A few weeks ago I made a rather embarrassing discovery. I realised I had forgotten to include one of the most basic teachings about execution plans in my video training course. The subject is too important to leave out. It is too broad to add to an existing video. So I decided to add a seventh chapter to the (free!!) basic level of block 1.
When I write, present, talk, or record about execution plans, I focus on how operators interact with each other and how that results in the desired results. Understanding performance issues comes automatically once you know how the plan works, and because you know how the plan works you can be far more certain as compared to tuning strategies that don’t use the execution plan or only inspect fragments of it.
In order to understand those interactions, I focus on what operators do and how they do it; and this goes hand in hand with having a through understanding of what properties each operator has and what they mean. So that’s where I usually focus. The operators and the properties. And when teaching I like to also direct attention to issues that affect how properties are shown in the execution plan, because if some weird issue causes the value shown to be incorrect, you can waste a lot of time if you still trust that value.
But I seem to have a blind spot. Some things are so obvious to me that I can easily forget that they are not obvious to everyone.
Percentages in execution plans
A lot of information you see when looking at execution plan is shown as a percentage. And those percentages are often the first thing that draws our attention. So it’s really important to know what those values are. And yet, I had forgotten to include coverage for percentages in my training videos. And you’ll also not find those percentages mentioned in the Execution Plan Reference. Why? Simple. They don’t exist.
It is here that I imagine a short silence. Followed by a huge outburst. “What? Of course they exist! I look at them every day!”
So, let’s take a step back. If you look at an execution plan, in Management Studio, Azure Data Studio, Plan Explorer, or any other tool, what you see is not the execution plan. You see a representation of the execution plan. In reality, the tool receives a bunch of XML from SQL Server, and then converts it into the pretty pictures and neatly organized property lists we see. It is the XML that I usually refer to when I talk about the “actual” execution plan. (Although to be totally honest, even that is already created of a transformation of how the execution plan is stored internally in the engine; that format is undocumented and not accessible to us mere mortals).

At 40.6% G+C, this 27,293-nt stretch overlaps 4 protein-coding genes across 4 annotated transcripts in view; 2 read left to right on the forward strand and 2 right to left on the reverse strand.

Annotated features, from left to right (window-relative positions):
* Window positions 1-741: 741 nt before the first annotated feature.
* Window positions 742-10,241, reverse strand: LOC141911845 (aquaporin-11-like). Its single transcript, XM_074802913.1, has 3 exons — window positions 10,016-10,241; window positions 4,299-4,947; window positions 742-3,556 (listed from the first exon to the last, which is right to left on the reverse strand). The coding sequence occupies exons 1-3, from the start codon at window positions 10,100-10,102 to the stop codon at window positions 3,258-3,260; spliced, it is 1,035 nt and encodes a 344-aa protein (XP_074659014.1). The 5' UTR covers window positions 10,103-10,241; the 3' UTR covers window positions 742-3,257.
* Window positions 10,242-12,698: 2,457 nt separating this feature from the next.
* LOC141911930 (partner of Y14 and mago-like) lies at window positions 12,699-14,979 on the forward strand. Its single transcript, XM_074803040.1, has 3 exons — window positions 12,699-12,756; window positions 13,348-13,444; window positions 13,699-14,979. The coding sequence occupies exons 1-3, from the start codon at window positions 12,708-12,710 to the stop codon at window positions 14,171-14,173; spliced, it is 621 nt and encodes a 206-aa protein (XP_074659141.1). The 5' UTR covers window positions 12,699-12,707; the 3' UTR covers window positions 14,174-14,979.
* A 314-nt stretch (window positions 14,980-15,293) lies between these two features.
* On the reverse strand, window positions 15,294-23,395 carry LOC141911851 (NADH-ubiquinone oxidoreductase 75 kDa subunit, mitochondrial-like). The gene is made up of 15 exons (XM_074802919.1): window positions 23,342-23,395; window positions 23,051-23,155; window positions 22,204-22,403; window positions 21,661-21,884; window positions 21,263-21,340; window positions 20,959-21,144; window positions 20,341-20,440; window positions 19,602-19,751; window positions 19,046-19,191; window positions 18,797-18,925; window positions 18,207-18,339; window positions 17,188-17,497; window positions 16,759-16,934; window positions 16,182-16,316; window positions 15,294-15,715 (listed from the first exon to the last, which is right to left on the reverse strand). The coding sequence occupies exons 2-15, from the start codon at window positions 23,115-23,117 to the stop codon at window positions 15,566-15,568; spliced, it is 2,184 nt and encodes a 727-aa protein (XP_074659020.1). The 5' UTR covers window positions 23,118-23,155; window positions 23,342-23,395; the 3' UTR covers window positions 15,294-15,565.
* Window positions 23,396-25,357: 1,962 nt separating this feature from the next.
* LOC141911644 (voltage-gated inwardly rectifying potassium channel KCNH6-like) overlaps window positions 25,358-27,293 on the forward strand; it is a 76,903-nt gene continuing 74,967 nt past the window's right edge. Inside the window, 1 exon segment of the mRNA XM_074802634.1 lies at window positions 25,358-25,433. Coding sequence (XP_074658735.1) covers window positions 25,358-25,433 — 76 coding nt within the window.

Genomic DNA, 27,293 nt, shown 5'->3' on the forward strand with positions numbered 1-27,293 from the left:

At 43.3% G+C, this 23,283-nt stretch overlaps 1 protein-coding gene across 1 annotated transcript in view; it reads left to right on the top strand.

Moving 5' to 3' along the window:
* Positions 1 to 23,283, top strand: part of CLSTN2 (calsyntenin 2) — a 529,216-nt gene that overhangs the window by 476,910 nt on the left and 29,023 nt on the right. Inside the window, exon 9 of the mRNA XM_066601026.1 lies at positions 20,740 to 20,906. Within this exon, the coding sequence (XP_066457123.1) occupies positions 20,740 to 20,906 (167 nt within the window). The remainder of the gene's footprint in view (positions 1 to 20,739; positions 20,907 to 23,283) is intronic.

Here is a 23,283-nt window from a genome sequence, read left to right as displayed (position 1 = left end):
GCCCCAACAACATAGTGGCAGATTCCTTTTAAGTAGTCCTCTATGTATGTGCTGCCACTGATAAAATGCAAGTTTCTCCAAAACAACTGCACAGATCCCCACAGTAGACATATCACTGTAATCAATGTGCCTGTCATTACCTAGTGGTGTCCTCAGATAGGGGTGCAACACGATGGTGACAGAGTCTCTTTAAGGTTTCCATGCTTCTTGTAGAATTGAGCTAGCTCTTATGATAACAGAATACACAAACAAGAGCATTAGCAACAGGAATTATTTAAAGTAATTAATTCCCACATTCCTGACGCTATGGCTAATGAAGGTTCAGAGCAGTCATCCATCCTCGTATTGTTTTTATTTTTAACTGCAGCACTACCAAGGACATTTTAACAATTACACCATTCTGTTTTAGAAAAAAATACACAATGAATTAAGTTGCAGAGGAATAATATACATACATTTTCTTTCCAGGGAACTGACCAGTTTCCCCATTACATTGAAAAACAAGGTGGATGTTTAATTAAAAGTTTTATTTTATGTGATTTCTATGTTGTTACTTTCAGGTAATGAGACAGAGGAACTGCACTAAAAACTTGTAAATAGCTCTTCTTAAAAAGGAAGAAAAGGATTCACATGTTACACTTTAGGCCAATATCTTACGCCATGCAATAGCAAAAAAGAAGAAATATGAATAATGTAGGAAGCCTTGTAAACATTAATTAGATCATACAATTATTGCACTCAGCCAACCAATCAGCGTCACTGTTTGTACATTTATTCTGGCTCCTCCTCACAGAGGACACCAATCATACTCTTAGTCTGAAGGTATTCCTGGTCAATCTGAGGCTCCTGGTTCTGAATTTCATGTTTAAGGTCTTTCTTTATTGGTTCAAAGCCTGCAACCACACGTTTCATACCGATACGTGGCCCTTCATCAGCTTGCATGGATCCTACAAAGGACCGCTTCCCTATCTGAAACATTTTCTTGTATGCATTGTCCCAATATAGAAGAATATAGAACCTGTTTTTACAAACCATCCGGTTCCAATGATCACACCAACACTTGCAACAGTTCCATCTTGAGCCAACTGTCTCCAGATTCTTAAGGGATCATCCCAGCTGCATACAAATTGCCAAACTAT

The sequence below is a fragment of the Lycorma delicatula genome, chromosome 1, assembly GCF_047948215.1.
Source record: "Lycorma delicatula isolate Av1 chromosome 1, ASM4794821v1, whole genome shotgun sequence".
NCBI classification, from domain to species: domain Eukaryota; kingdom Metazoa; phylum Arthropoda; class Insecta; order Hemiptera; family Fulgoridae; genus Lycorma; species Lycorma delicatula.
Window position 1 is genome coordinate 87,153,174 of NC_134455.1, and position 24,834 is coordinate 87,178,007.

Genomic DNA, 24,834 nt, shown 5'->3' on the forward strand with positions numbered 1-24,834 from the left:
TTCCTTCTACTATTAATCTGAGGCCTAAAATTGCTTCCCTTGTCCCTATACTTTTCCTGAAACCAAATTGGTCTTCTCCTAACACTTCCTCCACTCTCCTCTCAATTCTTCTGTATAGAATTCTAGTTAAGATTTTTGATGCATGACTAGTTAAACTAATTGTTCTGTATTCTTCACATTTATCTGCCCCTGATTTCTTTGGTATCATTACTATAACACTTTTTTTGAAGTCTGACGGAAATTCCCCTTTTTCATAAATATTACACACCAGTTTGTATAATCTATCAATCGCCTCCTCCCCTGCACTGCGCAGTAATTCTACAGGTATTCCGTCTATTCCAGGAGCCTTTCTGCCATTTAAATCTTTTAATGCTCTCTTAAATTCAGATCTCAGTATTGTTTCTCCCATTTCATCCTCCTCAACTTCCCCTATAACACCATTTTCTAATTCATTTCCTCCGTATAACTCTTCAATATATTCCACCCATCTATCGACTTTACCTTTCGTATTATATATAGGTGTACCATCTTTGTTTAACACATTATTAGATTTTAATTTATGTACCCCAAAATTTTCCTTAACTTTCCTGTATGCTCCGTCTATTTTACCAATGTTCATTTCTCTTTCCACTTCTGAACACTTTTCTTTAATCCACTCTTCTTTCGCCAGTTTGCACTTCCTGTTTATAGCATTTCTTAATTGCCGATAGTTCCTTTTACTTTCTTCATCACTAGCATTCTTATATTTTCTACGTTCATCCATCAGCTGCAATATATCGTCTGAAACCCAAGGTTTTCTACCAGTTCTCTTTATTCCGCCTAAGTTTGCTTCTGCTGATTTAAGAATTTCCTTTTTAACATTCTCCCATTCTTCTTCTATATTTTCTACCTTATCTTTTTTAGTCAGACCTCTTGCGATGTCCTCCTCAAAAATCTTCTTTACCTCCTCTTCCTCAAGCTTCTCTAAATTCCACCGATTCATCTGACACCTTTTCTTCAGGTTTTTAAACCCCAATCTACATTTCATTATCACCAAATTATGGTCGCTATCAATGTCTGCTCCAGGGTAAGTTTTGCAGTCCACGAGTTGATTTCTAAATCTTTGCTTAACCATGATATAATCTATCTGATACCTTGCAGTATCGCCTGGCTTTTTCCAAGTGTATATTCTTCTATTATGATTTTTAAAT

The actual execution plan, the XML that the tool received from the engine when requesting the execution plan, does not store these percentages. Trust me. Or not: most tools provide ways to see the actual XML version of the execution plan so you can inspect it and verify that these percentages are, indeed, not included.
What you see when you look at these percentages on your screen is the result of a computation done in the tool. Done with the purpose to make the information easier to understand. Which is of course great, and I am totally happy that these tools provide that service.
However, it does require that people looking at and using these percentages know what they are based on, and know the limitations and issues of the underlying properties.